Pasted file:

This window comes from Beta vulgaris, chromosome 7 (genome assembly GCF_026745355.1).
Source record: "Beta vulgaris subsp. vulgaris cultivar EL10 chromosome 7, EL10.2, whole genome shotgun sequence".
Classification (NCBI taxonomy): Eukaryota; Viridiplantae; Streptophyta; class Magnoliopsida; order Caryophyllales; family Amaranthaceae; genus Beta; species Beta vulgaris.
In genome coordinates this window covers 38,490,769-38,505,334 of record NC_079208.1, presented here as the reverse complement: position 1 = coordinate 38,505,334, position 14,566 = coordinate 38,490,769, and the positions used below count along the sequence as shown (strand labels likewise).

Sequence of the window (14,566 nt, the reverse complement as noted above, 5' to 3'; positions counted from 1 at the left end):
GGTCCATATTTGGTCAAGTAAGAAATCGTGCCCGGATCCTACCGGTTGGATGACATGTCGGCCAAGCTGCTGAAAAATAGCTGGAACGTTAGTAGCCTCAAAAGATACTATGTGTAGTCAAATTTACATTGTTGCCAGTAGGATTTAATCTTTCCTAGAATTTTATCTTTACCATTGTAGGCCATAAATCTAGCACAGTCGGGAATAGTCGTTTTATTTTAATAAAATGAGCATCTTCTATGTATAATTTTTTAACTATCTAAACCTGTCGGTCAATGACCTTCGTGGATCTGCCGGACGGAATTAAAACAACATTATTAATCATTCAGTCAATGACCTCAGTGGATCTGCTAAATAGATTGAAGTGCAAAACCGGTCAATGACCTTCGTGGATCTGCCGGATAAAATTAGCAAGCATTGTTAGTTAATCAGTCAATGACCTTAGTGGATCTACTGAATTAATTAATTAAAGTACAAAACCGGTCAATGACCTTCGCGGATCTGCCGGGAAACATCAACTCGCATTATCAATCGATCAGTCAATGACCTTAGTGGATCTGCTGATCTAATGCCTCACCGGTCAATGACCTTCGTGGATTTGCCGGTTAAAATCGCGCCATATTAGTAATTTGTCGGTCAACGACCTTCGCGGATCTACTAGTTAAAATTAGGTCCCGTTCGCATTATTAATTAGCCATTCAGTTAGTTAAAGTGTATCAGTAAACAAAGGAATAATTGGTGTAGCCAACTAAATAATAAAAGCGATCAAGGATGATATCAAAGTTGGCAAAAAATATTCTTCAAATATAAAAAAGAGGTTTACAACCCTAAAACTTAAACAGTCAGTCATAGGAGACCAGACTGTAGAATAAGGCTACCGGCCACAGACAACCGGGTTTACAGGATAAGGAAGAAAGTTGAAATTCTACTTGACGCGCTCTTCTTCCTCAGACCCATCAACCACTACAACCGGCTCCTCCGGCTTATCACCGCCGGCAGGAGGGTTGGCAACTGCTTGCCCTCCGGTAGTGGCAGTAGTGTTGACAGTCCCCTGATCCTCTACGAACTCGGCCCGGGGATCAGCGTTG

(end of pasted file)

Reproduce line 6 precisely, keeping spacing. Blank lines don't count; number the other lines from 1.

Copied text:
GGTCCATATTTGGTCAAGTAAGAAATCGTGCCCGGATCCTACCGGTTGGATGACATGTCGGCCAAGCTGCTGAAAAATAGCTGGAACGTTAGTAGCCTCAAAAGATACTATGTGTAGTCAAATTTACATTGTTGCCAGTAGGATTTAATCTTTCCTAGAATTTTATCTTTACCATTGTAGGCCATAAATCTAGCACAGTCGGGAATAGTCGTTTTATTTTAATAAAATGAGCATCTTCTATGTATAATTTTTTAACTATCTAAACCTGTCGGTCAATGACCTTCGTGGATCTGCCGGACGGAATTAAAACAACATTATTAATCATTCAGTCAATGACCTCAGTGGATCTGCTAAATAGATTGAAGTGCAAAACCGGTCAATGACCTTCGTGGATCTGCCGGATAAAATTAGCAAGCATTGTTAGTTAATCAGTCAATGACCTTAGTGGATCTACTGAATTAATTAATTAAAGTACAAAACCGGTCAATGACCTTCGCGGATCTGCCGGGAAACATCAACTCGCATTATCAATCGATCAGTCAATGACCTTAGTGGATCTGCTGATCTAATGCCTCACCGGTCAATGACCTTCGTGGATTTGCCGGTTAAAATCGCGCCATATTAGTAATTTGTCGGTCAACGACCTTCGCGGATCTACTAGTTAAAATTAGGTCCCGTTCGCATTATTAATTAGCCATTCAGTTAGTTAAAGTGTATCAGTAAACAAAGGAATAATTGGTGTAGCCAACTAAATAATAAAAGCGATCAAGGATGATATCAAAGTTGGCAAAAAATATTCTTCAAATATAAAAAAGAGGTTTACAACCCTAAAACTTAAACAGTCAGTCATAGGAGACCAGACTGTAGAATAAGGCTACCGGCCACAGACAACCGGGTTTACAGGATAAGGAAGAAAGTTGAAATTCTACTTGACGCGCTCTTCTTCCTCAGACCCATCAACCACTACAACCGGCTCCTCCGGCTTATCACCGCCGGCAGGAGGGTTGGCAACTGCTTGCCCTCCGGTAGTGGCAGTAGTGTTGACAGTCCCCTGATCCTCTACGAACTCGGCCCGGGGATCAGCGTTG